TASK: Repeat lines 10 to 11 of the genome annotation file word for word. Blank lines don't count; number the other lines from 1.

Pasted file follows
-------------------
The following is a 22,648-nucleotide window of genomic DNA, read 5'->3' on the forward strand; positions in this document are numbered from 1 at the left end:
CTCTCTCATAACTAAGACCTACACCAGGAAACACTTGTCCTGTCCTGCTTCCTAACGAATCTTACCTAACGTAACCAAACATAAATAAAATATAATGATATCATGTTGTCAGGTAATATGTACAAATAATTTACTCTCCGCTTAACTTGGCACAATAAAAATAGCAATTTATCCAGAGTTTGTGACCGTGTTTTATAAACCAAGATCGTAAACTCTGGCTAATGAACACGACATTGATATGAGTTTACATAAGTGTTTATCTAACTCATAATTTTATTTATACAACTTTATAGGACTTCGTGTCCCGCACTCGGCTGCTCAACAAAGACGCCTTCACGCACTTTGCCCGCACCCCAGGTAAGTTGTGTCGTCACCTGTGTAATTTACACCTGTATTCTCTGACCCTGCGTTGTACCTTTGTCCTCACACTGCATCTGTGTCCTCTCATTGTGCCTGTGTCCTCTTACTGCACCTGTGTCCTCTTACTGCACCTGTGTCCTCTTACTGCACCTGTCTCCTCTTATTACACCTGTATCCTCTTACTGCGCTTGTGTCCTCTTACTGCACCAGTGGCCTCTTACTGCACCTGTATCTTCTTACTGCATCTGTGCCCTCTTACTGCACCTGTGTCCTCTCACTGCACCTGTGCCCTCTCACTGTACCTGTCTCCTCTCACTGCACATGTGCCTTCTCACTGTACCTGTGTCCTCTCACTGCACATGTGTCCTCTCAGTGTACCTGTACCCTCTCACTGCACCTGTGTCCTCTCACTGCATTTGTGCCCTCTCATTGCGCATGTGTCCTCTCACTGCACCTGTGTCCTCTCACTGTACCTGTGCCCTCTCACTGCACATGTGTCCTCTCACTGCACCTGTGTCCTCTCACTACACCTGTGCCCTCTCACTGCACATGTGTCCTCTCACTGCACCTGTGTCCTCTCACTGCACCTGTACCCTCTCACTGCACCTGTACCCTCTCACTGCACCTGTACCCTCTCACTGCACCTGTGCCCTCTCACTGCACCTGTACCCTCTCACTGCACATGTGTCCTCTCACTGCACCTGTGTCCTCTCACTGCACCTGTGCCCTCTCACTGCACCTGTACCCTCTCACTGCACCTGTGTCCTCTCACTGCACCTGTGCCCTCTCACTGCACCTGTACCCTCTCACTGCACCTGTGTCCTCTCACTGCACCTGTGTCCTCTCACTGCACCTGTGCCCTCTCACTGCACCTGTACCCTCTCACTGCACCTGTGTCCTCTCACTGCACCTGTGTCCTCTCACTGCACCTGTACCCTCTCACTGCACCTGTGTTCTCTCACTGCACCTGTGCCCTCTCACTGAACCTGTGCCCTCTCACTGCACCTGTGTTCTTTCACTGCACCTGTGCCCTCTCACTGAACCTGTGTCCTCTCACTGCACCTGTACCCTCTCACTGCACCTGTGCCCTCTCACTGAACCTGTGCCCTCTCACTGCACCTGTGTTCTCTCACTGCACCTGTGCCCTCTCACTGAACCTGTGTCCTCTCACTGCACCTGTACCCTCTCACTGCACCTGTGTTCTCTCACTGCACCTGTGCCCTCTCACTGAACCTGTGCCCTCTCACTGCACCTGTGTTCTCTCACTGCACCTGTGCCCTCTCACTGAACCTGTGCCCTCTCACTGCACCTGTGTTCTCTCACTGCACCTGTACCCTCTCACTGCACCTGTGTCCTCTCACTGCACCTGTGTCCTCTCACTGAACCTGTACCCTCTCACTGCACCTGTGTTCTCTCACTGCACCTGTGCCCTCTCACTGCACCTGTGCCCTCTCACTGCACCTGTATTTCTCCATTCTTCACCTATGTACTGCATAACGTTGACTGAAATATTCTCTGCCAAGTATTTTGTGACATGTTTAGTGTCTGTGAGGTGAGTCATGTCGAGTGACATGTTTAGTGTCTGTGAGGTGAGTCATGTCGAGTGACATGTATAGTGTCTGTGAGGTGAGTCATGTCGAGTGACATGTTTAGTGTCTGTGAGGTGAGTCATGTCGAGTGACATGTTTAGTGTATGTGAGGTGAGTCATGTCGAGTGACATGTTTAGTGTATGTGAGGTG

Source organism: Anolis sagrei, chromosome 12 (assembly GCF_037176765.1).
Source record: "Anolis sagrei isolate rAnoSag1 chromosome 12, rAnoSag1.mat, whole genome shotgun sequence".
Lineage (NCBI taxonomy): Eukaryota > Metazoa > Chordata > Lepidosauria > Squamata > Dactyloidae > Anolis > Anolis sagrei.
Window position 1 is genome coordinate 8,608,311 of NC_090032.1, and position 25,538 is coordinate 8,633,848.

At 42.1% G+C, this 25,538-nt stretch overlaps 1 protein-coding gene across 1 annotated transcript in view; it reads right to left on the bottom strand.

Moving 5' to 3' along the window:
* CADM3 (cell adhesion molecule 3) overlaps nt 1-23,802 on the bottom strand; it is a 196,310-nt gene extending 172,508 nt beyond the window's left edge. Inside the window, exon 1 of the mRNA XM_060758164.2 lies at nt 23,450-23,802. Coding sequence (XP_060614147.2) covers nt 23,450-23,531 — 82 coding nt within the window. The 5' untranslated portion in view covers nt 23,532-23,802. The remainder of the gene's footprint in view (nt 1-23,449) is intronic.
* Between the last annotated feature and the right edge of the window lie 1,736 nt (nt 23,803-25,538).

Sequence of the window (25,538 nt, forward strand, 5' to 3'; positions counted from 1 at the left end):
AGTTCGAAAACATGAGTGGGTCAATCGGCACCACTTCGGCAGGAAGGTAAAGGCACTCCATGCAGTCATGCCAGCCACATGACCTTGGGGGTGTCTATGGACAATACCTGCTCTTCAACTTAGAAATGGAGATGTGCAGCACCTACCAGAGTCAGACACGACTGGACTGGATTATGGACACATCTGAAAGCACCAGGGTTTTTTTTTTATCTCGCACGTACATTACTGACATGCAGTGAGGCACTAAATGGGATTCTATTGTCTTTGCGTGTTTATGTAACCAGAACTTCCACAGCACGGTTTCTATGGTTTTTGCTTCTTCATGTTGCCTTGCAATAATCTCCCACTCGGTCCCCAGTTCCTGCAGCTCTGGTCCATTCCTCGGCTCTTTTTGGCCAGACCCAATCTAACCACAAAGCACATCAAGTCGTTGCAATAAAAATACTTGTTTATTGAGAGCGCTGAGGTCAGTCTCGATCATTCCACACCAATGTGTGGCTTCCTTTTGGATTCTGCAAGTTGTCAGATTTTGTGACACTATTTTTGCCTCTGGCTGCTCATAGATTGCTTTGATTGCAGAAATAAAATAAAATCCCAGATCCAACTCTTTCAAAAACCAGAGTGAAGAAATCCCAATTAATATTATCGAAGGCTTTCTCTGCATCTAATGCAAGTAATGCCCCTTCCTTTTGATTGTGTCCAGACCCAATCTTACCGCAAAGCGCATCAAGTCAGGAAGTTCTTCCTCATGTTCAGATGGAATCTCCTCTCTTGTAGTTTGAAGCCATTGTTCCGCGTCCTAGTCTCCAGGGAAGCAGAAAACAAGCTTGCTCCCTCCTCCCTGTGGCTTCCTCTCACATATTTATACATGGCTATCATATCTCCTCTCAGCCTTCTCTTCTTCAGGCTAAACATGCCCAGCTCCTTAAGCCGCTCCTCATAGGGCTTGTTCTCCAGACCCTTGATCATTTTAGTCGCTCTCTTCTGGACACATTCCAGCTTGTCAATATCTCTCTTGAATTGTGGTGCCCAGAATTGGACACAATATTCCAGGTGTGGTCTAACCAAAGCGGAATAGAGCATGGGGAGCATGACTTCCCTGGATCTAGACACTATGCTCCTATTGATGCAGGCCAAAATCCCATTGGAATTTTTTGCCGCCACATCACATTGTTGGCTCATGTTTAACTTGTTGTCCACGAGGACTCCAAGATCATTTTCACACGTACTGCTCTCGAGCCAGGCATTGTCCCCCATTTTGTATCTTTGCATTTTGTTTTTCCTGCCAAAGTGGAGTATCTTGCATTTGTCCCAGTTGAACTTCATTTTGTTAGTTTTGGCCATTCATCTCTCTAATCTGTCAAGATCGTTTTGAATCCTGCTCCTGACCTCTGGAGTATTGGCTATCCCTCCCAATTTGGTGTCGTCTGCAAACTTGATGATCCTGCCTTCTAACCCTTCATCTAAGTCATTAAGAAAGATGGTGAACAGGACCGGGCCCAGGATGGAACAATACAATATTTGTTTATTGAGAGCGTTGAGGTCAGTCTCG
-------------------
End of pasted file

* Between the last annotated feature and the right edge of the window lie 1,736 nt (nt 23,803-25,538).

Sequence of the window (25,538 nt, forward strand, 5' to 3'; positions counted from 1 at the left end):